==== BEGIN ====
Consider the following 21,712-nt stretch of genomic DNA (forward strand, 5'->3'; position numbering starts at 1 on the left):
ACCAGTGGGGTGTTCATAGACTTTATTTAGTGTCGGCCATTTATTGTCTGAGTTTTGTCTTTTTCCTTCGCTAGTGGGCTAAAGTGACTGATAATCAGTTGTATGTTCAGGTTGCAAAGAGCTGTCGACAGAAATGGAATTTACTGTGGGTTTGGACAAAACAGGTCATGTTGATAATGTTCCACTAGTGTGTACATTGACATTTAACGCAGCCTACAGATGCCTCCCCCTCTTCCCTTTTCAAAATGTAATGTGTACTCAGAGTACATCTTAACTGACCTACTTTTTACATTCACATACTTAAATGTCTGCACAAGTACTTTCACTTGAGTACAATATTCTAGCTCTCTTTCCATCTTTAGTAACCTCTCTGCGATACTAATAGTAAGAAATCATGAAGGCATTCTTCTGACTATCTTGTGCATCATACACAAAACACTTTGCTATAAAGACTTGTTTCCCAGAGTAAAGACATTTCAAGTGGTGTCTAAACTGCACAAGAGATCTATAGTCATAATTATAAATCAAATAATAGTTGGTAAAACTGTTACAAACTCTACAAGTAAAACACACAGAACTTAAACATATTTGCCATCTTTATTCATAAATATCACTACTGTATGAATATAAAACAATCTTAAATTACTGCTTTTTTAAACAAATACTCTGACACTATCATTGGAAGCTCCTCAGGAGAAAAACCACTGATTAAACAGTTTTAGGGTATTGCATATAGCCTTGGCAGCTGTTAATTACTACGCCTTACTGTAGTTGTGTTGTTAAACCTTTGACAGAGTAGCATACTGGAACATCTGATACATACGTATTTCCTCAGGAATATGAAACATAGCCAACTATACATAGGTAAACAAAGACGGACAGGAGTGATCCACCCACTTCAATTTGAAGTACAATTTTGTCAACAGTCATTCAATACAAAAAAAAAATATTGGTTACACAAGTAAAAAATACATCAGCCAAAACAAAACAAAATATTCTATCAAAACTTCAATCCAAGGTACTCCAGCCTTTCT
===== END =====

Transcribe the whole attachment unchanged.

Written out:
Consider the following 21,712-nt stretch of genomic DNA (forward strand, 5'->3'; position numbering starts at 1 on the left):
ACCAGTGGGGTGTTCATAGACTTTATTTAGTGTCGGCCATTTATTGTCTGAGTTTTGTCTTTTTCCTTCGCTAGTGGGCTAAAGTGACTGATAATCAGTTGTATGTTCAGGTTGCAAAGAGCTGTCGACAGAAATGGAATTTACTGTGGGTTTGGACAAAACAGGTCATGTTGATAATGTTCCACTAGTGTGTACATTGACATTTAACGCAGCCTACAGATGCCTCCCCCTCTTCCCTTTTCAAAATGTAATGTGTACTCAGAGTACATCTTAACTGACCTACTTTTTACATTCACATACTTAAATGTCTGCACAAGTACTTTCACTTGAGTACAATATTCTAGCTCTCTTTCCATCTTTAGTAACCTCTCTGCGATACTAATAGTAAGAAATCATGAAGGCATTCTTCTGACTATCTTGTGCATCATACACAAAACACTTTGCTATAAAGACTTGTTTCCCAGAGTAAAGACATTTCAAGTGGTGTCTAAACTGCACAAGAGATCTATAGTCATAATTATAAATCAAATAATAGTTGGTAAAACTGTTACAAACTCTACAAGTAAAACACACAGAACTTAAACATATTTGCCATCTTTATTCATAAATATCACTACTGTATGAATATAAAACAATCTTAAATTACTGCTTTTTTAAACAAATACTCTGACACTATCATTGGAAGCTCCTCAGGAGAAAAACCACTGATTAAACAGTTTTAGGGTATTGCATATAGCCTTGGCAGCTGTTAATTACTACGCCTTACTGTAGTTGTGTTGTTAAACCTTTGACAGAGTAGCATACTGGAACATCTGATACATACGTATTTCCTCAGGAATATGAAACATAGCCAACTATACATAGGTAAACAAAGACGGACAGGAGTGATCCACCCACTTCAATTTGAAGTACAATTTTGTCAACAGTCATTCAATACAAAAAAAAAATATTGGTTACACAAGTAAAAAATACATCAGCCAAAACAAAACAAAATATTCTATCAAAACTTCAATCCAAGGTACTCCAGCCTTTCT